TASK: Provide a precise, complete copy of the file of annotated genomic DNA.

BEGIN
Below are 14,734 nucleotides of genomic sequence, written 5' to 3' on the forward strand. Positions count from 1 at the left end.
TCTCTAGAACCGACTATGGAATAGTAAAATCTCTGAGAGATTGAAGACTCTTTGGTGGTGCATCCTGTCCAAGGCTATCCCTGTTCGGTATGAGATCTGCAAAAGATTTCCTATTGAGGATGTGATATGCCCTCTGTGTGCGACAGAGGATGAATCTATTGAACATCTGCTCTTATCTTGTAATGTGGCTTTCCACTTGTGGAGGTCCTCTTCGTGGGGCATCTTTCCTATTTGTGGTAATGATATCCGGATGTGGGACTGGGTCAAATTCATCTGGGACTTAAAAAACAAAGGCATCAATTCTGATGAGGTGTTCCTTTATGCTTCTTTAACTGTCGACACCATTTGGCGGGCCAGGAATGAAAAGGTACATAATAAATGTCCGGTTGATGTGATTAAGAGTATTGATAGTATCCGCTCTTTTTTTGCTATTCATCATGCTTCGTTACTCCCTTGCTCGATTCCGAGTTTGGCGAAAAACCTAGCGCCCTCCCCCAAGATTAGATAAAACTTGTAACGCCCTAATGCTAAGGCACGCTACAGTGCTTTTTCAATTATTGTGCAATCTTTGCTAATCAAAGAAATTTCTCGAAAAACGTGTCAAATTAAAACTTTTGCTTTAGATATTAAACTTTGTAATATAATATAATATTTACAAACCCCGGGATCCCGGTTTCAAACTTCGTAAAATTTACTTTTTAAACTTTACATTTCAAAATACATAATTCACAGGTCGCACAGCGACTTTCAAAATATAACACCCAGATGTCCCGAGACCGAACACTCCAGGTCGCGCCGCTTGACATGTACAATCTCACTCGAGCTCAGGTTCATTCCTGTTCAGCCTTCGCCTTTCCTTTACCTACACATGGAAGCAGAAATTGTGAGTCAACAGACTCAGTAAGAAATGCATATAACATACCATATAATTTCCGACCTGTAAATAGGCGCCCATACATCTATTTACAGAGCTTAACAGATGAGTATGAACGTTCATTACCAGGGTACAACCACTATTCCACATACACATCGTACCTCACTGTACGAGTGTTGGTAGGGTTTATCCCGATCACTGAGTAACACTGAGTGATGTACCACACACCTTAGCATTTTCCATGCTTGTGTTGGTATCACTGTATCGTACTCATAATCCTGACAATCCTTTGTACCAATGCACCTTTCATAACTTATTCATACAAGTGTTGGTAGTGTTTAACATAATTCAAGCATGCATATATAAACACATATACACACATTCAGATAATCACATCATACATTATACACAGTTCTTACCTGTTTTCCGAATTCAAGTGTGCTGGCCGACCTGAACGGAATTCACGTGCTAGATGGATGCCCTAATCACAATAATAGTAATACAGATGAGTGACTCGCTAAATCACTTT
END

Below are 14,734 nucleotides of genomic sequence, written 5' to 3' on the forward strand. Positions count from 1 at the left end.
TCTCTAGAACCGACTATGGAATAGTAAAATCTCTGAGAGATTGAAGACTCTTTGGTGGTGCATCCTGTCCAAGGCTATCCCTGTTCGGTATGAGATCTGCAAAAGATTTCCTATTGAGGATGTGATATGCCCTCTGTGTGCGACAGAGGATGAATCTATTGAACATCTGCTCTTATCTTGTAATGTGGCTTTCCACTTGTGGAGGTCCTCTTCGTGGGGCATCTTTCCTATTTGTGGTAATGATATCCGGATGTGGGACTGGGTCAAATTCATCTGGGACTTAAAAAACAAAGGCATCAATTCTGATGAGGTGTTCCTTTATGCTTCTTTAACTGTCGACACCATTTGGCGGGCCAGGAATGAAAAGGTACATAATAAATGTCCGGTTGATGTGATTAAGAGTATTGATAGTATCCGCTCTTTTTTTGCTATTCATCATGCTTCGTTACTCCCTTGCTCGATTCCGAGTTTGGCGAAAAACCTAGCGCCCTCCCCCAAGATTAGATAAAACTTGTAACGCCCTAATGCTAAGGCACGCTACAGTGCTTTTTCAATTATTGTGCAATCTTTGCTAATCAAAGAAATTTCTCGAAAAACGTGTCAAATTAAAACTTTTGCTTTAGATATTAAACTTTGTAATATAATATAATATTTACAAACCCCGGGATCCCGGTTTCAAACTTCGTAAAATTTACTTTTTAAACTTTACATTTCAAAATACATAATTCACAGGTCGCACAGCGACTTTCAAAATATAACACCCAGATGTCCCGAGACCGAACACTCCAGGTCGCGCCGCTTGACATGTACAATCTCACTCGAGCTCAGGTTCATTCCTGTTCAGCCTTCGCCTTTCCTTTACCTACACATGGAAGCAGAAATTGTGAGTCAACAGACTCAGTAAGAAATGCATATAACATACCATATAATTTCCGACCTGTAAATAGGCGCCCATACATCTATTTACAGAGCTTAACAGATGAGTATGAACGTTCATTACCAGGGTACAACCACTATTCCACATACACATCGTACCTCACTGTACGAGTGTTGGTAGGGTTTATCCCGATCACTGAGTAACACTGAGTGATGTACCACACACCTTAGCATTTTCCATGCTTGTGTTGGTATCACTGTATCGTACTCATAATCCTGACAATCCTTTGTACCAATGCACCTTTCATAACTTATTCATACAAGTGTTGGTAGTGTTTAACATAATTCAAGCATGCATATATAAACACATATACACACATTCAGATAATCACATCATACATTATACACAGTTCTTACCTGTTTTCCGAATTCAAGTGTGCTGGCCGACCTGAACGGAATTCACGTGCTAGATGGATGCCCTAATCACAATAATAGTAATACAGATGAGTGACTCGCTAAATCACTTT